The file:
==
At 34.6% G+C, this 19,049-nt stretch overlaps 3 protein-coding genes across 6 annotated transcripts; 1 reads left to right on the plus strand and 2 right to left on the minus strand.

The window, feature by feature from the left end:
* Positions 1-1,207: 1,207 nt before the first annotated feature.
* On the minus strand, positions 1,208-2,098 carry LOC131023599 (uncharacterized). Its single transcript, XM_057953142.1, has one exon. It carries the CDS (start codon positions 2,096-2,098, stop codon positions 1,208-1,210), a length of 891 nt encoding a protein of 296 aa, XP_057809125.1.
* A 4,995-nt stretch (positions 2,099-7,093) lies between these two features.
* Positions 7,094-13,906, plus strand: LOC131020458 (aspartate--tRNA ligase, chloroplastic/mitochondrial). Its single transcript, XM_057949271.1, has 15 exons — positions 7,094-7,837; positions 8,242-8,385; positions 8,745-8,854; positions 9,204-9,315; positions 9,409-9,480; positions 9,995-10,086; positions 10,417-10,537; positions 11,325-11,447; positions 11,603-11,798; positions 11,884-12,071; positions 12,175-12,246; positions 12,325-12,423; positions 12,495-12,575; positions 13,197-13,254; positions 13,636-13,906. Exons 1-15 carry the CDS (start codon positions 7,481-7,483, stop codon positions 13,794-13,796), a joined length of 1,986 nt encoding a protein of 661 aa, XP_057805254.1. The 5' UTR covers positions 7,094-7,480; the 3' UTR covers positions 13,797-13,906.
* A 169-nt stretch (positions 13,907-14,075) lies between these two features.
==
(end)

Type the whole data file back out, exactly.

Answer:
At 34.6% G+C, this 19,049-nt stretch overlaps 3 protein-coding genes across 6 annotated transcripts; 1 reads left to right on the plus strand and 2 right to left on the minus strand.

The window, feature by feature from the left end:
* Positions 1-1,207: 1,207 nt before the first annotated feature.
* On the minus strand, positions 1,208-2,098 carry LOC131023599 (uncharacterized). Its single transcript, XM_057953142.1, has one exon. It carries the CDS (start codon positions 2,096-2,098, stop codon positions 1,208-1,210), a length of 891 nt encoding a protein of 296 aa, XP_057809125.1.
* A 4,995-nt stretch (positions 2,099-7,093) lies between these two features.
* Positions 7,094-13,906, plus strand: LOC131020458 (aspartate--tRNA ligase, chloroplastic/mitochondrial). Its single transcript, XM_057949271.1, has 15 exons — positions 7,094-7,837; positions 8,242-8,385; positions 8,745-8,854; positions 9,204-9,315; positions 9,409-9,480; positions 9,995-10,086; positions 10,417-10,537; positions 11,325-11,447; positions 11,603-11,798; positions 11,884-12,071; positions 12,175-12,246; positions 12,325-12,423; positions 12,495-12,575; positions 13,197-13,254; positions 13,636-13,906. Exons 1-15 carry the CDS (start codon positions 7,481-7,483, stop codon positions 13,794-13,796), a joined length of 1,986 nt encoding a protein of 661 aa, XP_057805254.1. The 5' UTR covers positions 7,094-7,480; the 3' UTR covers positions 13,797-13,906.
* A 169-nt stretch (positions 13,907-14,075) lies between these two features.